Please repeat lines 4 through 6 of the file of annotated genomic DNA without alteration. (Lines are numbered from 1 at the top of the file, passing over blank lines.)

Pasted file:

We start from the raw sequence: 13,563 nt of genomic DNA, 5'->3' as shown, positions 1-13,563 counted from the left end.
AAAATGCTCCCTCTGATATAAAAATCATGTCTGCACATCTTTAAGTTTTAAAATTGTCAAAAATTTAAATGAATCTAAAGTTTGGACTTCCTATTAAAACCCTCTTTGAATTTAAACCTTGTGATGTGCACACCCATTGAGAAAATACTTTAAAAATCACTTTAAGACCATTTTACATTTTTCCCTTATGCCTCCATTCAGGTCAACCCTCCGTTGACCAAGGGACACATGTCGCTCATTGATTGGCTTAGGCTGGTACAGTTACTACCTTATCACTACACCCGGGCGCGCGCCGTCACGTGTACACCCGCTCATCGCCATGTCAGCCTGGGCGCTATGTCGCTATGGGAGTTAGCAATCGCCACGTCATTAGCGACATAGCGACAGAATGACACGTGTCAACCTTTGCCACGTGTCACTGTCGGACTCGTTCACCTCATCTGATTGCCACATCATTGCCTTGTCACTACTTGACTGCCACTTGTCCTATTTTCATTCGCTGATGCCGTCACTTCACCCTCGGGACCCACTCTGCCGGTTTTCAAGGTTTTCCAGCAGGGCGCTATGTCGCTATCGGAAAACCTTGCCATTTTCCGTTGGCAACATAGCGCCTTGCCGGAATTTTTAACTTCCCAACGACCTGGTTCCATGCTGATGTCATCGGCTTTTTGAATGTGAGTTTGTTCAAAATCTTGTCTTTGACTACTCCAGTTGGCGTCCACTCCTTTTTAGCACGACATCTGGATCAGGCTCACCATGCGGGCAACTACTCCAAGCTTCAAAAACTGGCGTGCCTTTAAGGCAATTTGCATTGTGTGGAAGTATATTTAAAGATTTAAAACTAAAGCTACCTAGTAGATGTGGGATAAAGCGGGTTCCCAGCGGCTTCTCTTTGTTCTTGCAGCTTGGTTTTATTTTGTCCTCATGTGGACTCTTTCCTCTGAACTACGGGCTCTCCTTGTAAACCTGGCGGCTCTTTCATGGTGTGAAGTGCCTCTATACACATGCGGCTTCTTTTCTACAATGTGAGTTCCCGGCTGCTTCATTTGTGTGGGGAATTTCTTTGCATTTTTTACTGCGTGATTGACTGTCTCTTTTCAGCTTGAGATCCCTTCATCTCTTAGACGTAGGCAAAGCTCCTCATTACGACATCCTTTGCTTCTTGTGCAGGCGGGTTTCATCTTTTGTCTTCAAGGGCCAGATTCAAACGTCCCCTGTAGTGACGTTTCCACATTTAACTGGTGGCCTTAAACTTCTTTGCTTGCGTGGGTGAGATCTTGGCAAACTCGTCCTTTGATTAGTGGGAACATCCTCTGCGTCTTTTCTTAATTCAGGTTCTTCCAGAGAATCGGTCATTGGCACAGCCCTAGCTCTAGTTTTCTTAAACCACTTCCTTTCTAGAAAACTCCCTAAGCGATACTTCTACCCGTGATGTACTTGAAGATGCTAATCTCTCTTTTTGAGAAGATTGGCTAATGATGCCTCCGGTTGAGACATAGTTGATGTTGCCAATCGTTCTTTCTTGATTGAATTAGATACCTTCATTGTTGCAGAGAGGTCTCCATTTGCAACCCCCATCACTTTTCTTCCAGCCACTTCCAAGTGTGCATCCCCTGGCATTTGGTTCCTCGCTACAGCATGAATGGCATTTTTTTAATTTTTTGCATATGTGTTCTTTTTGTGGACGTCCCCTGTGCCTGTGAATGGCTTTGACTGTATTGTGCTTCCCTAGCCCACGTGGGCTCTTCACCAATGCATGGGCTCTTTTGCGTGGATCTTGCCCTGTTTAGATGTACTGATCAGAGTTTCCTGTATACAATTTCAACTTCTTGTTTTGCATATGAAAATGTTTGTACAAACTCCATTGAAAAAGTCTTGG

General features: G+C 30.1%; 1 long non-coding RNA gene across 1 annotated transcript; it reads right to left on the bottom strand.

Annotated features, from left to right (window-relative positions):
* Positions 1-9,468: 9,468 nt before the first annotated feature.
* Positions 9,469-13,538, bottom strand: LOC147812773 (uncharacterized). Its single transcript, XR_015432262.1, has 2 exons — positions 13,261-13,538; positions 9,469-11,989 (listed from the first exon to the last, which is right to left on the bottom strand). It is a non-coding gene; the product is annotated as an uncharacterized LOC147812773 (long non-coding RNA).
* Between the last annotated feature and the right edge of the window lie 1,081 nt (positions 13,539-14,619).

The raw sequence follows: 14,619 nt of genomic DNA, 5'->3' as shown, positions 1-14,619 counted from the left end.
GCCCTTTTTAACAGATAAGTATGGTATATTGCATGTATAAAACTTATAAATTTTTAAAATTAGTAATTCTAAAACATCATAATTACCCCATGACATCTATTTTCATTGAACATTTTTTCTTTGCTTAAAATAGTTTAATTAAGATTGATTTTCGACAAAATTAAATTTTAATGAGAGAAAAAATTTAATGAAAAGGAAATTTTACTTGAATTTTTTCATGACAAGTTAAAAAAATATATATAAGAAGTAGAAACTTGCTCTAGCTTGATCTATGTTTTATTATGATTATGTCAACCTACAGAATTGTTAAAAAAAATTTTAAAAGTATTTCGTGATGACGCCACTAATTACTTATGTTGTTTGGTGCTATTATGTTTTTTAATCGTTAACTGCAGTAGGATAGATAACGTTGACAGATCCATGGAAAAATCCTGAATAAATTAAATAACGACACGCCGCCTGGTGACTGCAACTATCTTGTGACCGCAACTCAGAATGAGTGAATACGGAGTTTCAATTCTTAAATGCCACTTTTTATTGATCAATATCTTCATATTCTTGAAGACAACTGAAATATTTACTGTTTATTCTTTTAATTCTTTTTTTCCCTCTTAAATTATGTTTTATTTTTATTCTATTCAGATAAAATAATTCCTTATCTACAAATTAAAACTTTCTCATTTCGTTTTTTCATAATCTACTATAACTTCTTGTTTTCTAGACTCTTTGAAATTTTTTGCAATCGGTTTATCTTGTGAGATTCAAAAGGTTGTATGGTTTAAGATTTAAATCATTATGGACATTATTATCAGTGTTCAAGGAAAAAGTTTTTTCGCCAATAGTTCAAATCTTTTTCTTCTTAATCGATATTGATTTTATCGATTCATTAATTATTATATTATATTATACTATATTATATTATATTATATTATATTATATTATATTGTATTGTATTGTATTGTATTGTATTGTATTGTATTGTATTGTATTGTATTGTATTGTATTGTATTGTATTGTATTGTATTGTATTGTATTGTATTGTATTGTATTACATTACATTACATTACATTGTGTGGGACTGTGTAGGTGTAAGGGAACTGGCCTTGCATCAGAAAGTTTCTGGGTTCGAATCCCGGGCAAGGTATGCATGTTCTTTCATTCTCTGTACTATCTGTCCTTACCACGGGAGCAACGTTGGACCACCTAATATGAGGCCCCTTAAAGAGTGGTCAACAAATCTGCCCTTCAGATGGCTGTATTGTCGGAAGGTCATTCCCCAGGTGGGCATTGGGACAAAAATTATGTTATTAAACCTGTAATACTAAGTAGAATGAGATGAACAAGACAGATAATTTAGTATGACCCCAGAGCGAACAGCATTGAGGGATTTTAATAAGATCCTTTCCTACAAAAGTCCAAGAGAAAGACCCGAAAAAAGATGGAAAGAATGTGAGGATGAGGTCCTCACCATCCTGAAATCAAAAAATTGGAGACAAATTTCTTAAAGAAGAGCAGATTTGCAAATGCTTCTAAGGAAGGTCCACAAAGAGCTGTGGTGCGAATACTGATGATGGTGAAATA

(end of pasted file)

Annotated features, from left to right (window-relative positions):
* Positions 1-9,468: 9,468 nt before the first annotated feature.
* Positions 9,469-13,538, bottom strand: LOC147812773 (uncharacterized). Its single transcript, XR_015432262.1, has 2 exons — positions 13,261-13,538; positions 9,469-11,989 (listed from the first exon to the last, which is right to left on the bottom strand). It is a non-coding gene; the product is annotated as an uncharacterized LOC147812773 (long non-coding RNA).